The Wood Thrush Shop encourages people to be a little more involved during the period of time a bluebird, chickadee, or some other native bird, is raising their young in a provided nest box. Certainly, these birds are capable of doing all the important work themselves, but by monitoring you will be treated to a very interesting and amazing process. You may even be able to help them should a problem arise, like an ant infestation.
What is monitoring? Monitoring a nest box may include regular observation from nearby, and periodically opening the box, just enough to take a peek to see what phase of the process the nesting birds are in. Monitoring for me means doing a little of both.
· Look for signs of interest from birds. Regular daily appearances? Are they bringing nest material to the box, going in, or just perching on it for periods of time?
· Do you see competition for the nest box among different birds? You may see some territorial bouts, or some courtship behavior.
· Just observe a little each day.
Let’s jump ahead and say a pair of bluebirds has indeed chosen your nest box. Congratulations! Now how do you monitor?
· You’ve seen considerable activity by a pair of bluebirds at the nest box. When the Bluebirds are not present open the box and take a good look. What kind of nest material is being used? Bluebirds will most often use pine straw or fine dry grass. A nest may take hours or longer than a week to complete.
· Now you will be looking for that first egg. Bluebirds will typically lay between 3-6 eggs. When the nest appears to be complete it is recommended you begin looking in the nest box in the afternoons or evenings. Why? Because Bluebirds and other songbirds tend to lay eggs during early morning hours. You wouldn’t want to disrupt egg laying. Not that a bluebird would abandon the nest site because of one disruption but repeatedly could be cause. They will lay one egg per day until complete.
· Only after the female has laid the last egg will she begin incubating. Let’s say on the 4th day of monitoring the box you see a fourth egg. I would recommend you do not look on the 5th day in case 4 is where she stopped and is already incubating. Now is the time that I usually refrain from looking in the box unless I have witnessed her leaving the box temporarily to get some food and to stretch. Take note of how many eggs there are and their color. Bluebirds usually lay blue eggs, but sometimes they are white. I continue to observe from a distance, or a walk by close enough to be able to see something that might be of concern.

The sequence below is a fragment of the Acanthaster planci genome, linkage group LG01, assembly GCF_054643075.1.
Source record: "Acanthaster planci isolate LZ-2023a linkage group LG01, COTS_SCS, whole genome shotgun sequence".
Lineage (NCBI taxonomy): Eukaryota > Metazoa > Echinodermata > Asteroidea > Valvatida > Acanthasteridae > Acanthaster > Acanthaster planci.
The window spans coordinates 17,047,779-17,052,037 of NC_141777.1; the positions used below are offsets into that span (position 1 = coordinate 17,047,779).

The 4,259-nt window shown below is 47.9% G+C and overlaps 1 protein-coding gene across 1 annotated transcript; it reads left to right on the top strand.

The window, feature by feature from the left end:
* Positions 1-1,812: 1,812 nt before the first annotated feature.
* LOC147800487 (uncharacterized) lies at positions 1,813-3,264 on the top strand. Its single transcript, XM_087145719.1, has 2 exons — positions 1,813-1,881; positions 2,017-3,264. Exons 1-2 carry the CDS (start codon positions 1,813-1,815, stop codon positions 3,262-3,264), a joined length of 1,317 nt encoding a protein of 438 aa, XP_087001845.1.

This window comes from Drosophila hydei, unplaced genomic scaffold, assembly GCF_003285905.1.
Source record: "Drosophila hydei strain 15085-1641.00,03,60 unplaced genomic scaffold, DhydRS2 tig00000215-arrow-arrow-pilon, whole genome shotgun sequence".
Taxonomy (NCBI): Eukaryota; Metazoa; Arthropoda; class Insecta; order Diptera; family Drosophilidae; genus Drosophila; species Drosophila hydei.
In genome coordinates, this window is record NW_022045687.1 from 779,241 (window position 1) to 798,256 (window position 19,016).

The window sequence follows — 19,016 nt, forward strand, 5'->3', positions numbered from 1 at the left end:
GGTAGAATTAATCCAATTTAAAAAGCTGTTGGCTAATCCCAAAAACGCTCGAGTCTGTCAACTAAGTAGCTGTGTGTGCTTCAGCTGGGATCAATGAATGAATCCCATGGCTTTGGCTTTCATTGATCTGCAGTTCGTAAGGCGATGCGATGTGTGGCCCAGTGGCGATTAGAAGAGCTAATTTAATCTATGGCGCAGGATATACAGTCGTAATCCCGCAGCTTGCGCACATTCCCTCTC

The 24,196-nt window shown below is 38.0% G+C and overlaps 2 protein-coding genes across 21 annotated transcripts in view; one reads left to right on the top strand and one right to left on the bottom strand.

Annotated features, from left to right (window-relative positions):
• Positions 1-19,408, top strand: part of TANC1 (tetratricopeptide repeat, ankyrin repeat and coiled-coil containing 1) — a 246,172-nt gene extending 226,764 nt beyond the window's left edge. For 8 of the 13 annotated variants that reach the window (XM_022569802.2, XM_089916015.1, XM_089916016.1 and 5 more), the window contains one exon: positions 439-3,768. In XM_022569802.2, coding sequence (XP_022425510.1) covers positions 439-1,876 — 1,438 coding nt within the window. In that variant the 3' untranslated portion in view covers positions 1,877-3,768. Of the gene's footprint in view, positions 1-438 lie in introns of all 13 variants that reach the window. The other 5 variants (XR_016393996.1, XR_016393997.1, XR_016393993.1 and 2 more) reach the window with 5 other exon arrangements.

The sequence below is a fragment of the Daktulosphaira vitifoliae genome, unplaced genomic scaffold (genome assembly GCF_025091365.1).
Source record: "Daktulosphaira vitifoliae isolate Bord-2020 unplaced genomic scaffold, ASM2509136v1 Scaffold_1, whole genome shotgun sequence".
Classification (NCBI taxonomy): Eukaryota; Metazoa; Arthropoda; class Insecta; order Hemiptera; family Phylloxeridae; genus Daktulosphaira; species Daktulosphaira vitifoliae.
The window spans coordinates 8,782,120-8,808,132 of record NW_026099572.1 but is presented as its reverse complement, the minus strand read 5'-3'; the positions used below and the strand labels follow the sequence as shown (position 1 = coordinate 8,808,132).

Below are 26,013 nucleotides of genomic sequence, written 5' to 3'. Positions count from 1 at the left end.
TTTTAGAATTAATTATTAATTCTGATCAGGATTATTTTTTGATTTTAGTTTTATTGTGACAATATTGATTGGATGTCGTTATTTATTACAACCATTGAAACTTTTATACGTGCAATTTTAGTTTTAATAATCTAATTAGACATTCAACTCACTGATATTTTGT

When you are certain the last egg was laid on a particular day, or the next, mark on your calendar, or smart phone, “14 days until hatching”. The female will incubate between 12 and 14 days at which point the babies will begin to hatch. Again, afternoons will be a better time to open the box to monitor. With cool nights and mornings the female will still be sitting with the chicks keeping them warm.
The Fledgling Period
For the next 15 to 18 days the baby bluebirds will be going through tremendous change. Again mark on your calendar the approximate day they will fledge from the box. Just 15-18 days after hatching!
Daily brief looks in the box is fine. You may choose to look every two or three days.
· You will see naked baby birds with eyes close during the first days. Near the end of the first week they will increase in size and begin developing their first feathers.
· By the 9th or tenth day they will be feathered but the feathers continue developing. By this time the babies will have more than three quarters of their final body weight. You may be able to determine the sex of the babies based on color of wing feathers. Those of the male will be bright blue, while females a pale gray-blue.
· At around the 12th or 13th day the babies are quite active in the nest and you may see signs of heads poking out of the entrance hole getting a look at the world. It is at this time we recommend not opening the box to look at them.They may be developed enough to leave the box if frightened.
· Keep observing from nearby looking for increased visits from the adults feeding young.
· In another couple of days babies will be ready to leave the box. Usually it takes a couple of hours for all the babies to finally leave where they will remain in a loose group, staying hidden in trees while the adults continue to tend to their feeding needs.
Congratulations, you have successfully monitored your Bluebird box. Now pull out the used nest material and be prepared for the next pair of birds to come along to begin nesting.